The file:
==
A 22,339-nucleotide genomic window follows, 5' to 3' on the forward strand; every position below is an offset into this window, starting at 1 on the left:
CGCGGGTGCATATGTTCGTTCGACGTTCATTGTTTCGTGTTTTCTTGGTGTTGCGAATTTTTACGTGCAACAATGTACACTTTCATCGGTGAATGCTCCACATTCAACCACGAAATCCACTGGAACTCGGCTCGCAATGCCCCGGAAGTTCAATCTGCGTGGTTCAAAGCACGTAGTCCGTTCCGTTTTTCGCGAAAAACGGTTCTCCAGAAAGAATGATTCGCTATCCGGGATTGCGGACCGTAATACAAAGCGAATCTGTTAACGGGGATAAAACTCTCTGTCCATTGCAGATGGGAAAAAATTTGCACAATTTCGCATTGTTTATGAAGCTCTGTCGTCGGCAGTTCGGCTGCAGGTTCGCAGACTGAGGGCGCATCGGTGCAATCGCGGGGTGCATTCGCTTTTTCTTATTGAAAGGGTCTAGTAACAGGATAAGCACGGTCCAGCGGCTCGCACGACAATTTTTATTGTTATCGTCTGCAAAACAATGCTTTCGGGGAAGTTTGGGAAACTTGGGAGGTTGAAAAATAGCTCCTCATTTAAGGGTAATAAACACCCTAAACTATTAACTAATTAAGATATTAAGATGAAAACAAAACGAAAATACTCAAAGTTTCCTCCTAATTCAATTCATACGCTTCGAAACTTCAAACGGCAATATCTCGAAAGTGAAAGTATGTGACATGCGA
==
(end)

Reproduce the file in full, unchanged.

A 22,339-nucleotide genomic window follows, 5' to 3' on the forward strand; every position below is an offset into this window, starting at 1 on the left:
CGCGGGTGCATATGTTCGTTCGACGTTCATTGTTTCGTGTTTTCTTGGTGTTGCGAATTTTTACGTGCAACAATGTACACTTTCATCGGTGAATGCTCCACATTCAACCACGAAATCCACTGGAACTCGGCTCGCAATGCCCCGGAAGTTCAATCTGCGTGGTTCAAAGCACGTAGTCCGTTCCGTTTTTCGCGAAAAACGGTTCTCCAGAAAGAATGATTCGCTATCCGGGATTGCGGACCGTAATACAAAGCGAATCTGTTAACGGGGATAAAACTCTCTGTCCATTGCAGATGGGAAAAAATTTGCACAATTTCGCATTGTTTATGAAGCTCTGTCGTCGGCAGTTCGGCTGCAGGTTCGCAGACTGAGGGCGCATCGGTGCAATCGCGGGGTGCATTCGCTTTTTCTTATTGAAAGGGTCTAGTAACAGGATAAGCACGGTCCAGCGGCTCGCACGACAATTTTTATTGTTATCGTCTGCAAAACAATGCTTTCGGGGAAGTTTGGGAAACTTGGGAGGTTGAAAAATAGCTCCTCATTTAAGGGTAATAAACACCCTAAACTATTAACTAATTAAGATATTAAGATGAAAACAAAACGAAAATACTCAAAGTTTCCTCCTAATTCAATTCATACGCTTCGAAACTTCAAACGGCAATATCTCGAAAGTGAAAGTATGTGACATGCGA